We live within systems of dispossession and traumatogenic  structures of oppression which produce stories of loss, pain, and transgenerational trauma. I focus in this text on modes of being with others – human and non-human – that emerged in my migration experience as binding connections and repairing lessons concerning acceptance, community, and kinship. In this attempt, I employ autohistoria-teoría, which was conceptualized by Gloria Anzaldúa as a form of theorizing in which personal experiences, social protest, poetry, and one’s personal and collective history – revised and in other ways redrawn – become a lens with which to reread and rewrite existing cultural stories.  For Anzaldúa, autohistoria-teoría allows us to “expose the limitations in the existing paradigms and create new stories of healing, self-growth, cultural critique, and individual/collective transformation.” 
Growing up in Lima with migrated mestizo-Indigenous sociocultural practices from the eastern Andes, I found myself in Austria, uprooted from the modes of life in which I grew up, the affective forms of my loved ones, the sharing of a common history, the beliefs, the sounds and rhythms, the tastes, the humidity of the ecosystems that collaborated in making me. An uprooting that became further destabilized by the experience of racism connected to new structures of inequality, accumulation, and domination, including the procedures of immigration systems within the European Union, and living without the political rights of a citizen, such as the right to elect a political group that looks after one’s well-being.  The histories of migration from which I come gave me many insights on ways of belonging, and on being – and feeling – seen as not belonging, neither here nor there. Living in these borderlands of non-belonging, living half and half,  brings about what I identify as a denaturalizing of the world one knows, and with it, the realization of it being one of many possible ways of living. A source of instability, this denaturalization can, in turn, act as a ground from which to imagine a flexible transformation of our modes of living. Referring again to Anzaldúa, in the borderlands, one is able to develop the faculty to transit between worlds, practices, and languages, and to act as a bridge between (nature)cultures  : “Bridging is the work of opening the gate to the stranger, within and without. […] To bridge is to attempt community and for that we must risk being open to personal, political, and spiritual intimacy.”  Here it is important to mention that when referring to the spiritual, I do not wish to make reference to private beliefs or a personal/collective connection to religion. Instead, by spiritual I mean a practical, nurturing relation to a materiality or ecosystem (local and cosmic) that is practiced out of need. A care of the relationships with what keeps us alive, which is the basic condition for our life to exist.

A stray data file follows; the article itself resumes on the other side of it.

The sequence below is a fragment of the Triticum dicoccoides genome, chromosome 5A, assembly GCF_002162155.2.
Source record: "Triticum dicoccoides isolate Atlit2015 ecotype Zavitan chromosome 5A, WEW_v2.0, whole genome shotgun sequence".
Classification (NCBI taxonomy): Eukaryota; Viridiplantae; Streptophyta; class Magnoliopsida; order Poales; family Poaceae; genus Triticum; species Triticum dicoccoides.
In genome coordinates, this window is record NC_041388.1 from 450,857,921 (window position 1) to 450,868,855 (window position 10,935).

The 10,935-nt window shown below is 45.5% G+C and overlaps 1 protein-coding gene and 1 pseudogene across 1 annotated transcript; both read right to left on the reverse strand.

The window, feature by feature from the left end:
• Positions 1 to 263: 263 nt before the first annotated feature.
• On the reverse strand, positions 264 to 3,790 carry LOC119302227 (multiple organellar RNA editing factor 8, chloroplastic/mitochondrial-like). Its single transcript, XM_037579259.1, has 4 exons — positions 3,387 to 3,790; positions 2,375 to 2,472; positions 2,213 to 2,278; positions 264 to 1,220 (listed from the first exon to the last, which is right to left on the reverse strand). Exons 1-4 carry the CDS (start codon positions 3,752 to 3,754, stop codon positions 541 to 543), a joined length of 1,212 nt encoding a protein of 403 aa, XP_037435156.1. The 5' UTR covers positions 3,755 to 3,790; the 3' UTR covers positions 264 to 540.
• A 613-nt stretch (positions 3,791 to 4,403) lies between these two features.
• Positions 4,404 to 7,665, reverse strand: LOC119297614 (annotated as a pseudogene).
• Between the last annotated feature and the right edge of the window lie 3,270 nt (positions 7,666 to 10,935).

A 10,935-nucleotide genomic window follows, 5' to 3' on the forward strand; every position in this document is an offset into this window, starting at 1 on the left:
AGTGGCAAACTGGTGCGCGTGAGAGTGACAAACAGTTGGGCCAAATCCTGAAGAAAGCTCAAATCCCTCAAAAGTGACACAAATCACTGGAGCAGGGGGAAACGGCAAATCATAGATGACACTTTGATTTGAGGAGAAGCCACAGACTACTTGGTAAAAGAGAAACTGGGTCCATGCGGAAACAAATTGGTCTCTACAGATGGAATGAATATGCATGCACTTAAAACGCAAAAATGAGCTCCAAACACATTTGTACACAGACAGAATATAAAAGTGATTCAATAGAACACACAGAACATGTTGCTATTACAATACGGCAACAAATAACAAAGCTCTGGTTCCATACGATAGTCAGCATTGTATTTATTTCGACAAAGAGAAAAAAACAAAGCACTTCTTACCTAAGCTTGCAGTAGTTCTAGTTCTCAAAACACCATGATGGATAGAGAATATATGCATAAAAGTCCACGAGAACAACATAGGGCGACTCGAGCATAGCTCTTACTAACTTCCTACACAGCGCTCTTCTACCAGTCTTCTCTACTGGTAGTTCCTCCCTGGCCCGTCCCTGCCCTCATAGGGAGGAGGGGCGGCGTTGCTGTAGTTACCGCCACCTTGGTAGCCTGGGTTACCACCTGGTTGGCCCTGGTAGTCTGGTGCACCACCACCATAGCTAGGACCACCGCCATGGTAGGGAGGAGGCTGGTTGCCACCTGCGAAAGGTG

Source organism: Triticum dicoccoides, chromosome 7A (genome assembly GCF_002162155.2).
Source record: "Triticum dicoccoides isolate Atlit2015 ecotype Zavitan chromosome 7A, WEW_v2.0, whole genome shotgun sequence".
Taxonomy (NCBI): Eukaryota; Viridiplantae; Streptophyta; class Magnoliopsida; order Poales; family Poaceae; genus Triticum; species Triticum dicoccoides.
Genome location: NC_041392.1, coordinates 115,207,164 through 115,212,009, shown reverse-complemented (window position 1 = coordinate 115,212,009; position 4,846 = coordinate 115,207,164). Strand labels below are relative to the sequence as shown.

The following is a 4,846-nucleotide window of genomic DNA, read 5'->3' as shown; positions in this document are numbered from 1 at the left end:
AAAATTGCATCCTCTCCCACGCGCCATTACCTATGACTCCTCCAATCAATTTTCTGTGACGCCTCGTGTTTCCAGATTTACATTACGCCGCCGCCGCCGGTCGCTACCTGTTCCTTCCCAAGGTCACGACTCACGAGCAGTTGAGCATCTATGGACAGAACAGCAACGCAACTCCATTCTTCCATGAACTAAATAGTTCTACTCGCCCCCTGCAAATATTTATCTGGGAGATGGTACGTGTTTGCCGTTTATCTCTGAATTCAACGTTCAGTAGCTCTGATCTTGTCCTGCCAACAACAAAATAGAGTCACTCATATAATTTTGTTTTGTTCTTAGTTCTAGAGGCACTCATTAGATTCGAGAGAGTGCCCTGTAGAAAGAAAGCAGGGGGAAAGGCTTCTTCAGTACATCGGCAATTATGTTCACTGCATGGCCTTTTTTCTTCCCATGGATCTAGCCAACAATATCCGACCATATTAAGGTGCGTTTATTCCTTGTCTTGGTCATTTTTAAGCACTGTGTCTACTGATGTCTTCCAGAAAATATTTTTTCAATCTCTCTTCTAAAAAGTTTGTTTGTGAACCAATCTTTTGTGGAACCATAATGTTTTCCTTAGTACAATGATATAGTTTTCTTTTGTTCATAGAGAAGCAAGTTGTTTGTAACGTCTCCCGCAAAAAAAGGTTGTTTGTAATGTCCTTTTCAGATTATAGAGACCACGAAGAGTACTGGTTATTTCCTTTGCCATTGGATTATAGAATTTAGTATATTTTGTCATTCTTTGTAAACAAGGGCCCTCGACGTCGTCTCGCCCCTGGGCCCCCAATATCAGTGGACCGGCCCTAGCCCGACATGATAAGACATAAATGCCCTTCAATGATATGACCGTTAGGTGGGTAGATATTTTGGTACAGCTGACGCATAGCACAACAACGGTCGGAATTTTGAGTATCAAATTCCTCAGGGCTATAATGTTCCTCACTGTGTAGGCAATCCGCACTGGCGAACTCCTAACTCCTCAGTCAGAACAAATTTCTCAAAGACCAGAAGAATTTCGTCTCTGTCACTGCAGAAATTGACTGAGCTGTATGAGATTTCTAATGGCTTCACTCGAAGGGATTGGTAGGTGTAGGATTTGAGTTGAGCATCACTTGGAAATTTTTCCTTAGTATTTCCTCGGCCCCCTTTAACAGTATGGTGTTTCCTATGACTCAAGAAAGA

In this new space, I also found myself in the privileged position of having access to fundamental basic services that the majority population of the world does not have, and which I did not have before coming here. In thinking of loss and trauma, it is helpful for me to recognize such ambiguities, and to do so in awareness both of experienced oppression and of our powerful capacities for regeneration.
Recognizing these faculties in ourselves is also a way of relating to complex personhood and to avoid centering the story of ourselves around the damage of the experienced oppression.  In “Suspending Damage: A Letter to Communities,” Eve Tuck identifies damage-based frameworks of research as the attempt to explain present manifestations of oppression by looking at historical exploitation and domination,  noting that the potential long-term cost of this approach, to establish evidence of harm or injury in order to achieve reparation, and for which the potential long-term cost is to think of ourselves as damaged. Focusing strictly on the damage that communities face, this approach to social change toward justice creates pathologizing narratives of pain. Concerned about research in Indigenous communities, Tuck opens questions about what the long-term costs of people thinking of themselves as marginalized, oppressed, invisibilized, even when part of a strategy of reparation, can be: “Does exhibiting the wounds hold those in power accountable?”  Or do these strategies of denunciation “simultaneously reinforce and re-inscribe a one-dimensional notion of marginalized communities as depleted, ruined, and hopeless”  and entirely defined by oppression? Tuck calls on us to learn from and build on the work happening in the communities themselves, viewing this as an opportunity for regeneration, which simultaneously acknowledges historical pain and takes action to reframe it. Thus, Tuck invites us to recognize our histories beyond domination and to insist that research in our communities celebrates our survivance as a capacity to create spaces of synthesis and renewal.